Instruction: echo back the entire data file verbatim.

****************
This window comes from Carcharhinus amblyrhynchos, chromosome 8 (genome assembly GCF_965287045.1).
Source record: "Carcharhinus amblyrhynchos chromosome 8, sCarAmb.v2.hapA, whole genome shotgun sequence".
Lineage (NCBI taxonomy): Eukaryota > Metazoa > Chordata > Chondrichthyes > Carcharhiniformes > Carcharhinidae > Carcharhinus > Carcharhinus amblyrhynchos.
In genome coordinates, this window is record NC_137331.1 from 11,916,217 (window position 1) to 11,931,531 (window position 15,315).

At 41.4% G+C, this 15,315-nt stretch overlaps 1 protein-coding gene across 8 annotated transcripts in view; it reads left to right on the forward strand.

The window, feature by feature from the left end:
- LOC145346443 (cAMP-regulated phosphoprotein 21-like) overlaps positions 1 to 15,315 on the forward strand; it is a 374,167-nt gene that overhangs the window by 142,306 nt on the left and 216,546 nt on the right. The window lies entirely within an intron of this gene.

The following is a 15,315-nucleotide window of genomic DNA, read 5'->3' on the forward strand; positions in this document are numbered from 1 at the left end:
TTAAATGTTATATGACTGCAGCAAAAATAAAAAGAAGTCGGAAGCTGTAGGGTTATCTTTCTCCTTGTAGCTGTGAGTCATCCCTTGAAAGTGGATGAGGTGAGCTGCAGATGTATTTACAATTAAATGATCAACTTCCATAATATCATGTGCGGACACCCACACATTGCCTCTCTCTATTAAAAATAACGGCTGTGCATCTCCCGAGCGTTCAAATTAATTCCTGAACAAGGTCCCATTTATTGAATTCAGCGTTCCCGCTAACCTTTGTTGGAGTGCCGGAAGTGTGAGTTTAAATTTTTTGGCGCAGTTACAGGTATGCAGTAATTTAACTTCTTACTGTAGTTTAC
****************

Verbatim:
This window comes from Carcharhinus amblyrhynchos, chromosome 8 (genome assembly GCF_965287045.1).
Source record: "Carcharhinus amblyrhynchos chromosome 8, sCarAmb.v2.hapA, whole genome shotgun sequence".
Lineage (NCBI taxonomy): Eukaryota > Metazoa > Chordata > Chondrichthyes > Carcharhiniformes > Carcharhinidae > Carcharhinus > Carcharhinus amblyrhynchos.
In genome coordinates, this window is record NC_137331.1 from 11,916,217 (window position 1) to 11,931,531 (window position 15,315).

At 41.4% G+C, this 15,315-nt stretch overlaps 1 protein-coding gene across 8 annotated transcripts in view; it reads left to right on the forward strand.

The window, feature by feature from the left end:
- LOC145346443 (cAMP-regulated phosphoprotein 21-like) overlaps positions 1 to 15,315 on the forward strand; it is a 374,167-nt gene that overhangs the window by 142,306 nt on the left and 216,546 nt on the right. The window lies entirely within an intron of this gene.

The following is a 15,315-nucleotide window of genomic DNA, read 5'->3' on the forward strand; positions in this document are numbered from 1 at the left end:
TTAAATGTTATATGACTGCAGCAAAAATAAAAAGAAGTCGGAAGCTGTAGGGTTATCTTTCTCCTTGTAGCTGTGAGTCATCCCTTGAAAGTGGATGAGGTGAGCTGCAGATGTATTTACAATTAAATGATCAACTTCCATAATATCATGTGCGGACACCCACACATTGCCTCTCTCTATTAAAAATAACGGCTGTGCATCTCCCGAGCGTTCAAATTAATTCCTGAACAAGGTCCCATTTATTGAATTCAGCGTTCCCGCTAACCTTTGTTGGAGTGCCGGAAGTGTGAGTTTAAATTTTTTGGCGCAGTTACAGGTATGCAGTAATTTAACTTCTTACTGTAGTTTAC